Node-based editors have become popular in game engines and 3D software such as Blender (which even has an internal initiative to make as many components of the software able to be done via nodes) and Unity. Blender and Unity have node-based shader & scripting editors, and Blender has procedural geometry via node-based geometry editors in the works in an upcoming version.
What makes a node-based editor a suitable brush editor?
- Easier to “read” brushes
As an artist I like to have an idea of what my tools do, this means I need to dig into the editor interface anyway. Opening a node-developed brush in an editor can show me how the whole thing works fairly easily, with me just needing to pan about the scene to see what’s going on if it can’t all fit on screen, and an output node always being the place to start looking for what’s going on.
- Easier to make brushes
When I’m making or modifying brushes it can feel like I don’t know where to start or I’m unsure if the behaviour I want is even doable in the current brush engine and it’s difficult to experiment with different settings and still have a good idea of what’s going on. I’m sure you can learn the ins and outs of the editor in its current form but I don’t feel like it’s built for experimentation and planning.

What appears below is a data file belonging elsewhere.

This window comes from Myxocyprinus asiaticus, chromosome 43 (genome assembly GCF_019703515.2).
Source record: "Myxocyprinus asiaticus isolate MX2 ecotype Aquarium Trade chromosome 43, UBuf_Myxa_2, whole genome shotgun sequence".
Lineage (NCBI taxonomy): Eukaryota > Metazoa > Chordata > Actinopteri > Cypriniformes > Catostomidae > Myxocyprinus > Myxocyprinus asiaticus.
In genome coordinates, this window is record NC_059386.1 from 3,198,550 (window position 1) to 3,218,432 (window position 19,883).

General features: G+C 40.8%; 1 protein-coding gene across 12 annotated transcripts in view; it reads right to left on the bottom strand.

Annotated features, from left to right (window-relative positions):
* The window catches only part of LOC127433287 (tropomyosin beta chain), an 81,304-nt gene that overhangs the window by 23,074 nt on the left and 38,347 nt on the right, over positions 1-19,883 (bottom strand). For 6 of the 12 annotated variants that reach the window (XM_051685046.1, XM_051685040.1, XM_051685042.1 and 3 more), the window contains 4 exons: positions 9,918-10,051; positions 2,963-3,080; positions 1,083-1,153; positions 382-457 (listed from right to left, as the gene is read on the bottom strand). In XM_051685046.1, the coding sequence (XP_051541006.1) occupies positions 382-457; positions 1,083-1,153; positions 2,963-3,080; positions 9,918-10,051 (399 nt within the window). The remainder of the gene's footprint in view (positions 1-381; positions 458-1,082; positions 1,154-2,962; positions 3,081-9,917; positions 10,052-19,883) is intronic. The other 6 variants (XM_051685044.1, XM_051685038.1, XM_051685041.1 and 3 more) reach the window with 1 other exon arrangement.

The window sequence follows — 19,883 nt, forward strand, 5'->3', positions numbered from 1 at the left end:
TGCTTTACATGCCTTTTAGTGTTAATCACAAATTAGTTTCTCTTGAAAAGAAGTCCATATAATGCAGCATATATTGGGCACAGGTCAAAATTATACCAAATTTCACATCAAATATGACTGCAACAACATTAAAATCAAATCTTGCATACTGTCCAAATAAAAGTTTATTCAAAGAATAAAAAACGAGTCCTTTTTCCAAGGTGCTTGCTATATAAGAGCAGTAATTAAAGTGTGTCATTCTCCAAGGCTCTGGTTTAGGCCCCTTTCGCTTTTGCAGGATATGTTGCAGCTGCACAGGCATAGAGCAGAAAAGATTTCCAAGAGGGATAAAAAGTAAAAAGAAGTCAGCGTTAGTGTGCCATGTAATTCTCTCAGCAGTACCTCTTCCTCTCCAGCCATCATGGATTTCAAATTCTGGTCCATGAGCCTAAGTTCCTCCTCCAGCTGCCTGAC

- Paths of feature extensibility
A node-based editor also opens up potential for more complex brushes in the future, if such things were able to be supported. This is more a footnote, I am aware of the amount of work that would have to i.e. go into letting us have scripted drivers for values like Blender’s shaders do, but there’s brush features with less of an overhead that I feel a node-based editor would help open up possibility for.
2. Initial concept
Note that I’m not proposing anything here 1. uses the mockup style I’ve used 2. must exist, this is just me putting forward some ideas and using a unified style to make them all look coherent. An editor would have to account for i.e. themes and such.
This mockup shows:
1) An output node suited to a specific brush engine
2) Input data nodes (i.e. tilt, pressure, time)
3) Texture nodes
4) Socket compatibility (red to red, grey to grey)
5) Transforms on data (i.e. the curve transforms in the existing editor)
6) Basics of an interface for adding additional / changing nodes via a menu bar etc.
I’ve also sketched some other nodes, knowing these are only variable degrees of possible.
a) A shortform of plugging i.e. pressure directly into a curve transform.